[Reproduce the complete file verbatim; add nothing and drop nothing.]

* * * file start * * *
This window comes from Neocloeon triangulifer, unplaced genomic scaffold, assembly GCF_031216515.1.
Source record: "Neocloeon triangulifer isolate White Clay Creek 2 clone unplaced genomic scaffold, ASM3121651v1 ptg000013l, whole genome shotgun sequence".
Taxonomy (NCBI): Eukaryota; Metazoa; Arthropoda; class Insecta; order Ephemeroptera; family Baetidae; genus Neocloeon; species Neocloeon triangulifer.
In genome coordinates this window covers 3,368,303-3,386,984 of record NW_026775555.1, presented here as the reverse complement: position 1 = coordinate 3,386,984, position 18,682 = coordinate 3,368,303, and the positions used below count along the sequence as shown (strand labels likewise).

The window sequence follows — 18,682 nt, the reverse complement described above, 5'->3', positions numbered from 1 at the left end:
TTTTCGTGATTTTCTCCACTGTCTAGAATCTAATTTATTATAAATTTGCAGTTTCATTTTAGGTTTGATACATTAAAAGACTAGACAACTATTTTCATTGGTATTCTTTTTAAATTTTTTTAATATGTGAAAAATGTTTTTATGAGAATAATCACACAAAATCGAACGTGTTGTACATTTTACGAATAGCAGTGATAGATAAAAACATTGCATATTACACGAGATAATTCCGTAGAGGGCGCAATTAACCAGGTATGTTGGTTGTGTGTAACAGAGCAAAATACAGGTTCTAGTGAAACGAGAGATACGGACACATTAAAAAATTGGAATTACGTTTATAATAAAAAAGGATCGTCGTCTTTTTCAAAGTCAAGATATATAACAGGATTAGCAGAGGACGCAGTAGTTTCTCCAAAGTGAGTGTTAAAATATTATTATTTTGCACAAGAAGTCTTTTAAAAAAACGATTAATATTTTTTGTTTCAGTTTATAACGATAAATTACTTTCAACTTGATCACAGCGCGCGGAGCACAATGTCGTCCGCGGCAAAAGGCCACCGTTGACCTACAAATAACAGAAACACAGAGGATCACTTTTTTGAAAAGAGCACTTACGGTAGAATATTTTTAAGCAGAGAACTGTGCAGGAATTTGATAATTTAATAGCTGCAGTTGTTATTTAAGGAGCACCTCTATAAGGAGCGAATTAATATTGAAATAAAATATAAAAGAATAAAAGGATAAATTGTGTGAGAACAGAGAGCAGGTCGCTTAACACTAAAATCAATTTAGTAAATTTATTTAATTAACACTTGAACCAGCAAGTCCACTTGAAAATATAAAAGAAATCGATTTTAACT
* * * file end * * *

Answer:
This window comes from Neocloeon triangulifer, unplaced genomic scaffold, assembly GCF_031216515.1.
Source record: "Neocloeon triangulifer isolate White Clay Creek 2 clone unplaced genomic scaffold, ASM3121651v1 ptg000013l, whole genome shotgun sequence".
Taxonomy (NCBI): Eukaryota; Metazoa; Arthropoda; class Insecta; order Ephemeroptera; family Baetidae; genus Neocloeon; species Neocloeon triangulifer.
In genome coordinates this window covers 3,368,303-3,386,984 of record NW_026775555.1, presented here as the reverse complement: position 1 = coordinate 3,386,984, position 18,682 = coordinate 3,368,303, and the positions used below count along the sequence as shown (strand labels likewise).

The window sequence follows — 18,682 nt, the reverse complement described above, 5'->3', positions numbered from 1 at the left end:
TTTTCGTGATTTTCTCCACTGTCTAGAATCTAATTTATTATAAATTTGCAGTTTCATTTTAGGTTTGATACATTAAAAGACTAGACAACTATTTTCATTGGTATTCTTTTTAAATTTTTTTAATATGTGAAAAATGTTTTTATGAGAATAATCACACAAAATCGAACGTGTTGTACATTTTACGAATAGCAGTGATAGATAAAAACATTGCATATTACACGAGATAATTCCGTAGAGGGCGCAATTAACCAGGTATGTTGGTTGTGTGTAACAGAGCAAAATACAGGTTCTAGTGAAACGAGAGATACGGACACATTAAAAAATTGGAATTACGTTTATAATAAAAAAGGATCGTCGTCTTTTTCAAAGTCAAGATATATAACAGGATTAGCAGAGGACGCAGTAGTTTCTCCAAAGTGAGTGTTAAAATATTATTATTTTGCACAAGAAGTCTTTTAAAAAAACGATTAATATTTTTTGTTTCAGTTTATAACGATAAATTACTTTCAACTTGATCACAGCGCGCGGAGCACAATGTCGTCCGCGGCAAAAGGCCACCGTTGACCTACAAATAACAGAAACACAGAGGATCACTTTTTTGAAAAGAGCACTTACGGTAGAATATTTTTAAGCAGAGAACTGTGCAGGAATTTGATAATTTAATAGCTGCAGTTGTTATTTAAGGAGCACCTCTATAAGGAGCGAATTAATATTGAAATAAAATATAAAAGAATAAAAGGATAAATTGTGTGAGAACAGAGAGCAGGTCGCTTAACACTAAAATCAATTTAGTAAATTTATTTAATTAACACTTGAACCAGCAAGTCCACTTGAAAATATAAAAGAAATCGATTTTAACT